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Wednesday, July 11, 2012


     Every dog has a favorite bone that they love to chew on. Marou's new favorite bone is actually a cow hoof that we bought from our local pet boutique as a treat for being good while we were out in town one day. He has thoroughly enjoyed his new bone, and it has lasted him quite a while for a chewing bone. 

     The Issue with giving any dog a bone to chew on is to constantly watch them while they are chewing it, as ingesting large amounts of bone can cause digestive upset resulting in possible vomiting. The uncooked, unbleached bones are better for dogs, as they don't splinter as easily and they aren't treated with the harsh chemicals that the bleached bones are. Cooked bones tend to splinter very easily, and this causes digestive problems as well as possible bleeding in the digestive tract.

     Organic bones and cow hooves are a great treat for almost any dog, and they can be filled with spread such as Kong's Stuff'n or your choice of wet dog food and frozen to make an almost irresistable treat for any pooch. 

     After your pooch finishes cleaning out the bone or hoof, politely take it from them, rinse out any residue, and pat dry to save it for later use.

     The main downside that we have found to giving your dog organic bones (and probably any bone) is the smell. Our house smells like a pasture when we give Marou his cow hoof to chew on. We haven't found any way to avoid the smell, but we only let him chew it for a few minutes at a time, so it doesn't get too bad.

     Lamb ribs make a great substitute to avoid the smell associated with hollow bones and still give your dog a neat treat. Good ones will come with just a little bit of meat and fat scraps on them, which dogs seem to love to gnaw and pick at for hours, and after the meat is gone, the bone can still be used as a chew toy because of the oils and scents left behind. Extra care must be used with any rib bones, as they tend to splinter easier than thicker bones. They are also easier for your dog to break and swallow, so monitoring his/her ingestion of the actual bone is very important.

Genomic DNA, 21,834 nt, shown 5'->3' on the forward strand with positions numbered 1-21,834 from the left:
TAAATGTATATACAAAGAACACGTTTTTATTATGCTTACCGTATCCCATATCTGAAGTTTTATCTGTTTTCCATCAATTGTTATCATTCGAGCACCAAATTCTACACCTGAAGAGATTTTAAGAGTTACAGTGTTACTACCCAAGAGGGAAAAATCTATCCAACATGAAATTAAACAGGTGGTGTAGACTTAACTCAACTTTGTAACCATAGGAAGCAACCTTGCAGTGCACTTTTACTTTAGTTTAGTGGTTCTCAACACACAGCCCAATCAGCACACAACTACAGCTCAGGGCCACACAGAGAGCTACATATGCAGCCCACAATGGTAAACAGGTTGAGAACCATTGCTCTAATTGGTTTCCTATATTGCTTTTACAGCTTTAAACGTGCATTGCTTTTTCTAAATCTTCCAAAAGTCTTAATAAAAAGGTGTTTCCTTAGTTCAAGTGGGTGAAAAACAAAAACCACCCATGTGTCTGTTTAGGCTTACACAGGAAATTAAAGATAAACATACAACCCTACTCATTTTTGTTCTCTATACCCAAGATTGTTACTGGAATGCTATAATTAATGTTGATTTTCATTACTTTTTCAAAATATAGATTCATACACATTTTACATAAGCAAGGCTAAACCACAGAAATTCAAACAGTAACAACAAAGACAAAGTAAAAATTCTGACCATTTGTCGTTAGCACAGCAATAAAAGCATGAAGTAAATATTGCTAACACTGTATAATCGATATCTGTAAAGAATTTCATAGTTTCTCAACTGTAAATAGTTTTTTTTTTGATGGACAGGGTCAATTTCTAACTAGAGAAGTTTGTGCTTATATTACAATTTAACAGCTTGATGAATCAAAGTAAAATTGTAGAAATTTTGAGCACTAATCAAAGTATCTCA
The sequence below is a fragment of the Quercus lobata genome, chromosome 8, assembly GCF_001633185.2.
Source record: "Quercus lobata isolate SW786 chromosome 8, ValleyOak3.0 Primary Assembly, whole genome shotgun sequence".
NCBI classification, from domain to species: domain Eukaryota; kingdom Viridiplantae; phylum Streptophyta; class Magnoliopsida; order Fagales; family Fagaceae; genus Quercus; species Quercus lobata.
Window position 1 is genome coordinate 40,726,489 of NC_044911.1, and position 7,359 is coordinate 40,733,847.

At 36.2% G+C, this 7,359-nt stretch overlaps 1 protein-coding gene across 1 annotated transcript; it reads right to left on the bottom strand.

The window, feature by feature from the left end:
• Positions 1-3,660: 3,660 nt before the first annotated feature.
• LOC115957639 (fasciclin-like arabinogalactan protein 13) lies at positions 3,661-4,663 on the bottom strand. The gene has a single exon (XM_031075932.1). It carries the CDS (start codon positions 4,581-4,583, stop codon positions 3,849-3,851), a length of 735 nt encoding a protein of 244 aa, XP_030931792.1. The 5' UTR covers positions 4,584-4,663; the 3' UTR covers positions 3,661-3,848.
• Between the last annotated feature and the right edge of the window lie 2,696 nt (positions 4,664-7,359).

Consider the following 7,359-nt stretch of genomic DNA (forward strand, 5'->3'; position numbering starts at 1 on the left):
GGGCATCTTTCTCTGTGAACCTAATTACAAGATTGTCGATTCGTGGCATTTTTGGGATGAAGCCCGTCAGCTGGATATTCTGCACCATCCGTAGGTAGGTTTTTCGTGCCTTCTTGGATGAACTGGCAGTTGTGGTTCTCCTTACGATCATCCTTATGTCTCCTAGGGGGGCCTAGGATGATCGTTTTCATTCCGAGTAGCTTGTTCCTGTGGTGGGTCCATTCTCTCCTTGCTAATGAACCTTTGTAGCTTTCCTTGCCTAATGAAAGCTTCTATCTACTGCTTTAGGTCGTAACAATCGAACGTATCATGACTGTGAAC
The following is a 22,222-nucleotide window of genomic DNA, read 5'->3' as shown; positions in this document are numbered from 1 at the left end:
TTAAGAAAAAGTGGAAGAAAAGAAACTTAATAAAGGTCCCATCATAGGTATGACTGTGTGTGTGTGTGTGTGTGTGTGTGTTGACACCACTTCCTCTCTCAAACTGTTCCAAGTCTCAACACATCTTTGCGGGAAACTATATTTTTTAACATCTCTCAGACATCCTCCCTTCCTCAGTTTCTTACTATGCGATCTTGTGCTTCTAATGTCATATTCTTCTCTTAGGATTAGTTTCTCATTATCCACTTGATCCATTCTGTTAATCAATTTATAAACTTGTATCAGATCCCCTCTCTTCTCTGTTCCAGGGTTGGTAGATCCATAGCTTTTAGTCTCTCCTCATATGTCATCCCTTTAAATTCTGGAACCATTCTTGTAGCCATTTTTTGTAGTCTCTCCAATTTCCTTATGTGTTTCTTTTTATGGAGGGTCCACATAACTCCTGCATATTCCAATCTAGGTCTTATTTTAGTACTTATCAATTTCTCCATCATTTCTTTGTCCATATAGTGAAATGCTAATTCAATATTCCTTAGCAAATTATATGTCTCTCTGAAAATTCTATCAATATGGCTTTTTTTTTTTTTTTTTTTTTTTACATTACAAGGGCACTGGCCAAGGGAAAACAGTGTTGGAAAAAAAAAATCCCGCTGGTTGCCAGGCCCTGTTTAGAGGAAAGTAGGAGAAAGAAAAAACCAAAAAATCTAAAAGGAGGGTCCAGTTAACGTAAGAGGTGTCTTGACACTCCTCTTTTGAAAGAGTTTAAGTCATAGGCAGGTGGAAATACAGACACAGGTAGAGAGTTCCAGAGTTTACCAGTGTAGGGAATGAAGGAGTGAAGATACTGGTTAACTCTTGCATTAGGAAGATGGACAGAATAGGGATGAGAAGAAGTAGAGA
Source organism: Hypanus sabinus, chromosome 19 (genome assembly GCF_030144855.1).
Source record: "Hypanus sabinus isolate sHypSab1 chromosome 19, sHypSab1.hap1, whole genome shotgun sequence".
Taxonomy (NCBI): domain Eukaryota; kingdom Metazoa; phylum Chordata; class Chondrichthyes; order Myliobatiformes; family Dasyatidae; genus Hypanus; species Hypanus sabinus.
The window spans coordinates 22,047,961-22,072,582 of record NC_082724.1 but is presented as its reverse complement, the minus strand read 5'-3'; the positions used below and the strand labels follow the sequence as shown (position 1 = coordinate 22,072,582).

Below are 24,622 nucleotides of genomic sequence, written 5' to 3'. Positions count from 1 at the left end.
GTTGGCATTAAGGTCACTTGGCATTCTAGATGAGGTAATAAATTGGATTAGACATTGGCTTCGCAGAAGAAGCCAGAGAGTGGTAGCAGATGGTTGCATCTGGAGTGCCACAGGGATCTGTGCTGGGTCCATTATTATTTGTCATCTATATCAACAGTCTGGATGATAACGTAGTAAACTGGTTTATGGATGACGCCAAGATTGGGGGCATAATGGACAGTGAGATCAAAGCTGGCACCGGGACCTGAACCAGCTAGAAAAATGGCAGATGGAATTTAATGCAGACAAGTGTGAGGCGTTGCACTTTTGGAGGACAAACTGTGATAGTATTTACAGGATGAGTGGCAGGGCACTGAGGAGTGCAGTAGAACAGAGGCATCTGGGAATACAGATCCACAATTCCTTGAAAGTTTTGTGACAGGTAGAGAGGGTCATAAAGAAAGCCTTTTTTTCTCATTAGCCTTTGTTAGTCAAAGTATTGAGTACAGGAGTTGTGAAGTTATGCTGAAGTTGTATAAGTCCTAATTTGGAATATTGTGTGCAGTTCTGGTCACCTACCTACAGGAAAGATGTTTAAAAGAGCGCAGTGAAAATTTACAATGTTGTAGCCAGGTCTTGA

Deer antlers are another type of bone treat that seem to get dogs super excited. The good ones will have a decent amount of marrow in the center that your dog could spend hours trying to get out, which is a blessing when dealing with dogs who like to get destructive when bored. Marou will chew on the antler as long as we will let him and never get bored of it because he gets just a little bit of reward with every bit of effort. He has spent countless hours chewing on it over the time we've had it, and he still runs right to it as soon as we bring it out for him.

No matter the type of dog or bone, the important thing is to always pay close attention to them when they are chewing. Any dog can be potentially hurt by a stray bone splinter or shard that gets lodged somewhere it shouldn't be, but, if monitored properly, a bone can become your dog's new favorite treat.

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